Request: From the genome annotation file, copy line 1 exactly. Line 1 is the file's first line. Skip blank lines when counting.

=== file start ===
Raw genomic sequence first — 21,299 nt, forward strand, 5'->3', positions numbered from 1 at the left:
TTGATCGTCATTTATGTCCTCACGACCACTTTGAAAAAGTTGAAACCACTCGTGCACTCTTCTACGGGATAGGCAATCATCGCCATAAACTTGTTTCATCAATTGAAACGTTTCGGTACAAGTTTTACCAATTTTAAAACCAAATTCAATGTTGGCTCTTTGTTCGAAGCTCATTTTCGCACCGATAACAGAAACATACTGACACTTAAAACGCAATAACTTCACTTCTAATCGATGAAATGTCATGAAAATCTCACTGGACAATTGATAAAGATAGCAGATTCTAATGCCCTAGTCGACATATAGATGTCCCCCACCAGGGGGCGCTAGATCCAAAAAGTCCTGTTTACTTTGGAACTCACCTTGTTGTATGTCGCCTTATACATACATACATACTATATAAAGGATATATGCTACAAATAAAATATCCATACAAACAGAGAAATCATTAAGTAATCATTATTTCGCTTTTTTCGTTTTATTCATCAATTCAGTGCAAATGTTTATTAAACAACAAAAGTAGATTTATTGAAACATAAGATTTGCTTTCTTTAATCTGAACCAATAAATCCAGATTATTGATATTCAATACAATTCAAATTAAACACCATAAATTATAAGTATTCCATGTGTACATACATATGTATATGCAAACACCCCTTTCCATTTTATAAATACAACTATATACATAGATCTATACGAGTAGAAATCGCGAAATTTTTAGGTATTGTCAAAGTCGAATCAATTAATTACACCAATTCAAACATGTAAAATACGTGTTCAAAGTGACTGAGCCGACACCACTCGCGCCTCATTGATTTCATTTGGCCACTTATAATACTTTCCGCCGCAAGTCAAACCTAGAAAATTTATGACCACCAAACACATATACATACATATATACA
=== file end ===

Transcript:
Raw genomic sequence first — 21,299 nt, forward strand, 5'->3', positions numbered from 1 at the left: